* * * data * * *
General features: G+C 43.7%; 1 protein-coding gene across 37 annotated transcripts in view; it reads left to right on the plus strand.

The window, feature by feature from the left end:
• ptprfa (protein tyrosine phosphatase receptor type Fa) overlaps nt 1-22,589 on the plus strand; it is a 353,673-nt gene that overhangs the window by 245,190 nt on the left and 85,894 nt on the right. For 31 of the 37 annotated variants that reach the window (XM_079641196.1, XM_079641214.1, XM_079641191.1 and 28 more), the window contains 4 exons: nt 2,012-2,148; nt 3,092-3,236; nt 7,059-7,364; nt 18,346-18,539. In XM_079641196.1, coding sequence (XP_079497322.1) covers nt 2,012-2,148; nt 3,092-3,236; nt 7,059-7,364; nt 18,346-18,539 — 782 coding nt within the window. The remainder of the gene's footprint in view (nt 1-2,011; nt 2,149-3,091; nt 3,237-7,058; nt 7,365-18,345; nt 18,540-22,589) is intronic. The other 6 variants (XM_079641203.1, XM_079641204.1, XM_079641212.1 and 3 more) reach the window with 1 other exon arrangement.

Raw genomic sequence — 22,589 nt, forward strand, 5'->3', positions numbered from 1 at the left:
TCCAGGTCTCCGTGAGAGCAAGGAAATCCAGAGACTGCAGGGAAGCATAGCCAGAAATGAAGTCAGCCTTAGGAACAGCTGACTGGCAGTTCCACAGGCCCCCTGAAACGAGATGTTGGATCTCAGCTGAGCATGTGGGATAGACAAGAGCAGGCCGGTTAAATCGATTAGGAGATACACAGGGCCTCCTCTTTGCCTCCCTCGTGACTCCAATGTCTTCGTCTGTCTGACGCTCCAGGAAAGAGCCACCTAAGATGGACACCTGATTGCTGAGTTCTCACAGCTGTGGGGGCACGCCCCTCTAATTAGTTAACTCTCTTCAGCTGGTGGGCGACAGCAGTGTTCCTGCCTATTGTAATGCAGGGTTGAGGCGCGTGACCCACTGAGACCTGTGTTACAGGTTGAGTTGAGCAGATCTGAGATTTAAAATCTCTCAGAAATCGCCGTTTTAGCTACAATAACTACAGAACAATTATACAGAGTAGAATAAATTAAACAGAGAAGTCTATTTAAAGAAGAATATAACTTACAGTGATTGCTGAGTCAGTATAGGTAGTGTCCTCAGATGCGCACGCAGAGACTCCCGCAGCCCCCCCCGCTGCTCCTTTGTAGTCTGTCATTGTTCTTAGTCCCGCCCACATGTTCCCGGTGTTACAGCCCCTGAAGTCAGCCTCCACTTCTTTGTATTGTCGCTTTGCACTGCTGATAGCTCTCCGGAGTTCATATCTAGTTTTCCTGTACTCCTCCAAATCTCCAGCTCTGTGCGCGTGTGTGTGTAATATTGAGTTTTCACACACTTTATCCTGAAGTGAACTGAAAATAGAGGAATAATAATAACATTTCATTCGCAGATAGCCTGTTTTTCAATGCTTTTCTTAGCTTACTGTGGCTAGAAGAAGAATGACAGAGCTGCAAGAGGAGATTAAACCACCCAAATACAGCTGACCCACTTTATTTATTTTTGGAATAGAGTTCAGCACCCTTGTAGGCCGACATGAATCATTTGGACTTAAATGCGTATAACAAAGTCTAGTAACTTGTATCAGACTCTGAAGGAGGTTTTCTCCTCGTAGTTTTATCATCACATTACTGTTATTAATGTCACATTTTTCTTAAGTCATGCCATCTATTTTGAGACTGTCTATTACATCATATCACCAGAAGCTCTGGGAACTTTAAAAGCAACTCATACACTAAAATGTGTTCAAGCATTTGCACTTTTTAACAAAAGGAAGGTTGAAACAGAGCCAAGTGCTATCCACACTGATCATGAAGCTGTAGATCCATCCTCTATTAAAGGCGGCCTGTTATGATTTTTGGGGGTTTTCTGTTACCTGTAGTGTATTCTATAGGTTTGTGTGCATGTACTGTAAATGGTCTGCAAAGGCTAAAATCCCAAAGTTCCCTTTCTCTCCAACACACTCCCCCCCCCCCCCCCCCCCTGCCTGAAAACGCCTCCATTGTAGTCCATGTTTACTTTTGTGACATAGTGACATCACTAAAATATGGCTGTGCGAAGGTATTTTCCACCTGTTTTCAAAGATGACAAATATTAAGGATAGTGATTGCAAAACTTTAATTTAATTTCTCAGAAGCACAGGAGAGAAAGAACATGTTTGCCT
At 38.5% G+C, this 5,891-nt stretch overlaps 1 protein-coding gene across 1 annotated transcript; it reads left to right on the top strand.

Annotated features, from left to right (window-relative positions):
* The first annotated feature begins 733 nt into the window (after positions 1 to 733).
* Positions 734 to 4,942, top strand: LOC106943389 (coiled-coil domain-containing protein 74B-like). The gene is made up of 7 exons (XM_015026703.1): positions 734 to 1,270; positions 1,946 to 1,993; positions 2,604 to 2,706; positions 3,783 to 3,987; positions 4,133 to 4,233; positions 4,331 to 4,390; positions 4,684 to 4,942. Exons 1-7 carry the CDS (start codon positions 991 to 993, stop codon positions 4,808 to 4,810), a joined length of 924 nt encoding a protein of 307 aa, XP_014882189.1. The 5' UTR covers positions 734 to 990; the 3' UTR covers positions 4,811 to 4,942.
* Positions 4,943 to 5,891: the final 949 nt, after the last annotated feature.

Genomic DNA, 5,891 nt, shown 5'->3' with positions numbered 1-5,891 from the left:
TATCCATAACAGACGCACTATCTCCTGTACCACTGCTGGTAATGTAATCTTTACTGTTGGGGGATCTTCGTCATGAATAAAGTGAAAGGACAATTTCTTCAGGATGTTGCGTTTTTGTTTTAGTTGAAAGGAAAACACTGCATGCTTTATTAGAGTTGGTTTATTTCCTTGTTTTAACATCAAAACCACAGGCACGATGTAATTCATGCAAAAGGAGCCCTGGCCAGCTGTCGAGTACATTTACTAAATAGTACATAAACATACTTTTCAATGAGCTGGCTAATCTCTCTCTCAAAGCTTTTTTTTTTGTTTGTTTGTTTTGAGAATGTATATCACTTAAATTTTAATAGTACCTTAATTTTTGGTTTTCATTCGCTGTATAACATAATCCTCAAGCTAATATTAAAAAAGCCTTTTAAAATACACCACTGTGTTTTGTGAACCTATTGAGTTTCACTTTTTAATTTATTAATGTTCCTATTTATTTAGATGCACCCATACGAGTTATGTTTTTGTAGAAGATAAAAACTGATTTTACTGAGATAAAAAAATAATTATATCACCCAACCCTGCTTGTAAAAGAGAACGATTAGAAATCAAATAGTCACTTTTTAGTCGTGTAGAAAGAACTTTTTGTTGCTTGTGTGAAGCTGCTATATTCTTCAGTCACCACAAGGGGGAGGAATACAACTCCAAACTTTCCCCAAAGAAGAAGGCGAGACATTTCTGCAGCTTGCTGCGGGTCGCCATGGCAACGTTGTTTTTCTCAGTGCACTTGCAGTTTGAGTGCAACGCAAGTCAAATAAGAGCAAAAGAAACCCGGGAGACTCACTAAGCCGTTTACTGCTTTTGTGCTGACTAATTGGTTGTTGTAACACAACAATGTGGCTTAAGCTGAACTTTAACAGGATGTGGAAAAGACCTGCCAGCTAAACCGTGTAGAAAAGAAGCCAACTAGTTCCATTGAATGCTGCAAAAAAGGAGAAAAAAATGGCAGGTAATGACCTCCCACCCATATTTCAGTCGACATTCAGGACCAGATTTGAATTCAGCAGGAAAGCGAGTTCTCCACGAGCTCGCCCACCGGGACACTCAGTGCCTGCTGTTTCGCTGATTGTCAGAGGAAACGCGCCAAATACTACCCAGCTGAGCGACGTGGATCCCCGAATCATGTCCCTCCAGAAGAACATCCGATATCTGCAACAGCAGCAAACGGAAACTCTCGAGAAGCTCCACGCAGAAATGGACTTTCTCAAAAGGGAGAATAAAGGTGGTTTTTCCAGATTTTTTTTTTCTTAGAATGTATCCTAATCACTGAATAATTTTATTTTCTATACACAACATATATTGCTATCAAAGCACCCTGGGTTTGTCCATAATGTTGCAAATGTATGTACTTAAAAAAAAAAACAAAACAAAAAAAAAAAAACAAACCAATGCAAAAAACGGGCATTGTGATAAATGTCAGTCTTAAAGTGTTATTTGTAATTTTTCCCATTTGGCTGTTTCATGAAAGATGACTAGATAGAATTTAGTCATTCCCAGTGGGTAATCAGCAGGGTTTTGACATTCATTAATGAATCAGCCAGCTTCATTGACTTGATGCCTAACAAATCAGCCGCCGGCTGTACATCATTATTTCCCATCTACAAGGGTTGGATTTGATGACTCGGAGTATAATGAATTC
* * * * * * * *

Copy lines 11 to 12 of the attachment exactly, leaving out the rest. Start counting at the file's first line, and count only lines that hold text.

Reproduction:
Genomic DNA, 5,891 nt, shown 5'->3' with positions numbered 1-5,891 from the left:
TATCCATAACAGACGCACTATCTCCTGTACCACTGCTGGTAATGTAATCTTTACTGTTGGGGGATCTTCGTCATGAATAAAGTGAAAGGACAATTTCTTCAGGATGTTGCGTTTTTGTTTTAGTTGAAAGGAAAACACTGCATGCTTTATTAGAGTTGGTTTATTTCCTTGTTTTAACATCAAAACCACAGGCACGATGTAATTCATGCAAAAGGAGCCCTGGCCAGCTGTCGAGTACATTTACTAAATAGTACATAAACATACTTTTCAATGAGCTGGCTAATCTCTCTCTCAAAGCTTTTTTTTTTGTTTGTTTGTTTTGAGAATGTATATCACTTAAATTTTAATAGTACCTTAATTTTTGGTTTTCATTCGCTGTATAACATAATCCTCAAGCTAATATTAAAAAAGCCTTTTAAAATACACCACTGTGTTTTGTGAACCTATTGAGTTTCACTTTTTAATTTATTAATGTTCCTATTTATTTAGATGCACCCATACGAGTTATGTTTTTGTAGAAGATAAAAACTGATTTTACTGAGATAAAAAAATAATTATATCACCCAACCCTGCTTGTAAAAGAGAACGATTAGAAATCAAATAGTCACTTTTTAGTCGTGTAGAAAGAACTTTTTGTTGCTTGTGTGAAGCTGCTATATTCTTCAGTCACCACAAGGGGGAGGAATACAACTCCAAACTTTCCCCAAAGAAGAAGGCGAGACATTTCTGCAGCTTGCTGCGGGTCGCCATGGCAACGTTGTTTTTCTCAGTGCACTTGCAGTTTGAGTGCAACGCAAGTCAAATAAGAGCAAAAGAAACCCGGGAGACTCACTAAGCCGTTTACTGCTTTTGTGCTGACTAATTGGTTGTTGTAACACAACAATGTGGCTTAAGCTGAACTTTAACAGGATGTGGAAAAGACCTGCCAGCTAAACCGTGTAGAAAAGAAGCCAACTAGTTCCATTGAATGCTGCAAAAAAGGAGAAAAAAATGGCAGGTAATGACCTCCCACCCATATTTCAGTCGACATTCAGGACCAGATTTGAATTCAGCAGGAAAGCGAGTTCTCCACGAGCTCGCCCACCGGGACACTCAGTGCCTGCTGTTTCGCTGATTGTCAGAGGAAACGCGCCAAATACTACCCAGCTGAGCGACGTGGATCCCCGAATCATGTCCCTCCAGAAGAACATCCGATATCTGCAACAGCAGCAAACGGAAACTCTCGAGAAGCTCCACGCAGAAATGGACTTTCTCAAAAGGGAGAATAAAGGTGGTTTTTCCAGATTTTTTTTTTCTTAGAATGTATCCTAATCACTGAATAATTTTATTTTCTATACACAACATATATTGCTATCAAAGCACCCTGGGTTTGTCCATAATGTTGCAAATGTATGTACTTAAAAAAAAAAACAAAACAAAAAAAAAAAAACAAACCAATGCAAAAAACGGGCATTGTGATAAATGTCAGTCTTAAAGTGTTATTTGTAATTTTTCCCATTTGGCTGTTTCATGAAAGATGACTAGATAGAATTTAGTCATTCCCAGTGGGTAATCAGCAGGGTTTTGACATTCATTAATGAATCAGCCAGCTTCATTGACTTGATGCCTAACAAATCAGCCGCCGGCTGTACATCATTATTTCCCATCTACAAGGGTTGGATTTGATGACTCGGAGTATAATGAATTC